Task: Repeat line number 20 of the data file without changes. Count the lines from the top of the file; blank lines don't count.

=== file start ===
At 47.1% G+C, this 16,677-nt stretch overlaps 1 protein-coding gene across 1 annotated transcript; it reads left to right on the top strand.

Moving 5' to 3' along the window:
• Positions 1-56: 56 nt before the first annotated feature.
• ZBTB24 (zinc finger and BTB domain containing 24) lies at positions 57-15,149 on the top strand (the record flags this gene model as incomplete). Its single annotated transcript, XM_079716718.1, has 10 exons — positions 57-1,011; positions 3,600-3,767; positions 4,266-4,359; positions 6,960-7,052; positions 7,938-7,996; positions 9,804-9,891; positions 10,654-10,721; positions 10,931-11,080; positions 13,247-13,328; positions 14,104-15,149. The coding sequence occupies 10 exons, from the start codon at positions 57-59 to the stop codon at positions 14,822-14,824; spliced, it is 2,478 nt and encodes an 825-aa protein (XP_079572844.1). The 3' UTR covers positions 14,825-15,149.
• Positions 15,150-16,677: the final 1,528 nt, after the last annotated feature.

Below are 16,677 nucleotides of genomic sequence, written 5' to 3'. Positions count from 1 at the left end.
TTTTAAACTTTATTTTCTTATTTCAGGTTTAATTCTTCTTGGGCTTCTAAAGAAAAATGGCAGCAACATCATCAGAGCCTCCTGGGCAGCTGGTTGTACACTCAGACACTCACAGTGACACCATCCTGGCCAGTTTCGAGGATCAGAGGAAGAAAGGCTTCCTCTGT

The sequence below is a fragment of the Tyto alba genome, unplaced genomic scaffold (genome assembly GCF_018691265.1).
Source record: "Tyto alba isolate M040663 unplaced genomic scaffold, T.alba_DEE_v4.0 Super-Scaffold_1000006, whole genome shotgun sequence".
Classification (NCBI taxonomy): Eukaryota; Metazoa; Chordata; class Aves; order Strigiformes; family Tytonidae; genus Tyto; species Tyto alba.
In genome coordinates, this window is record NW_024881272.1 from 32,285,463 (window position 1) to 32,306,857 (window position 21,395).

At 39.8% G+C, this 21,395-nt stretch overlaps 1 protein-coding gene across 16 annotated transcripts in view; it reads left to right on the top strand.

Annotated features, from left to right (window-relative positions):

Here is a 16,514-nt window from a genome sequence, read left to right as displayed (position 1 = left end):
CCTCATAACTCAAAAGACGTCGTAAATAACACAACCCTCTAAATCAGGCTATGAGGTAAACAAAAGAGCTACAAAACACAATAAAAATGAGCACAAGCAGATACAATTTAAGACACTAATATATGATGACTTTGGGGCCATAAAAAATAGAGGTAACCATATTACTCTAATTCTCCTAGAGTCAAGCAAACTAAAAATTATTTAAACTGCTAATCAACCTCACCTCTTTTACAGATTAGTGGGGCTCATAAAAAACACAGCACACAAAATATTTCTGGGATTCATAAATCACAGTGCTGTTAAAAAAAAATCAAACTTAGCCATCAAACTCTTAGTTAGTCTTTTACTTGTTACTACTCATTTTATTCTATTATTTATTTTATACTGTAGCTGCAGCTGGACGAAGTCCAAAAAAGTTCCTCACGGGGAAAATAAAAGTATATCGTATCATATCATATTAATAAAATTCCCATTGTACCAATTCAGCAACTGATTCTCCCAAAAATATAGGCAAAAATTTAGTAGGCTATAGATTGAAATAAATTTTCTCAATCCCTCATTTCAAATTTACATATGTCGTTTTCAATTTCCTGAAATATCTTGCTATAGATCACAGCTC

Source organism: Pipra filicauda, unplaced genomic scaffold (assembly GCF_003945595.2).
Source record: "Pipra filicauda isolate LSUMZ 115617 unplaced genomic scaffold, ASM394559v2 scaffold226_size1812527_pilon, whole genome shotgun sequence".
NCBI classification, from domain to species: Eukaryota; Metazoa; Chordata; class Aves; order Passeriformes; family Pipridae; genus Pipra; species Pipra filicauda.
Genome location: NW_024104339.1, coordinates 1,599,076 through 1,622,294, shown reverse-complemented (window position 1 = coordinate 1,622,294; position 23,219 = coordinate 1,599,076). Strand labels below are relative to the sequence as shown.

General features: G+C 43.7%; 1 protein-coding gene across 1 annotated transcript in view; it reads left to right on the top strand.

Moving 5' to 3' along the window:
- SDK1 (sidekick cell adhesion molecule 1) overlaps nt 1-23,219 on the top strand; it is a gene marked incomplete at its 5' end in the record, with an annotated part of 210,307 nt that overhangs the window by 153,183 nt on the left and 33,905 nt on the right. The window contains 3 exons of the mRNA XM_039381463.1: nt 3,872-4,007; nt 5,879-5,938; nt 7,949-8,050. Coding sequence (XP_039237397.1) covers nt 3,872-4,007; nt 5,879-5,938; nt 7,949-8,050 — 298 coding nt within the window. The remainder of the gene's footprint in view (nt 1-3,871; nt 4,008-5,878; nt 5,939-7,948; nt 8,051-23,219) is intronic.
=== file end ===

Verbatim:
General features: G+C 43.7%; 1 protein-coding gene across 1 annotated transcript in view; it reads left to right on the top strand.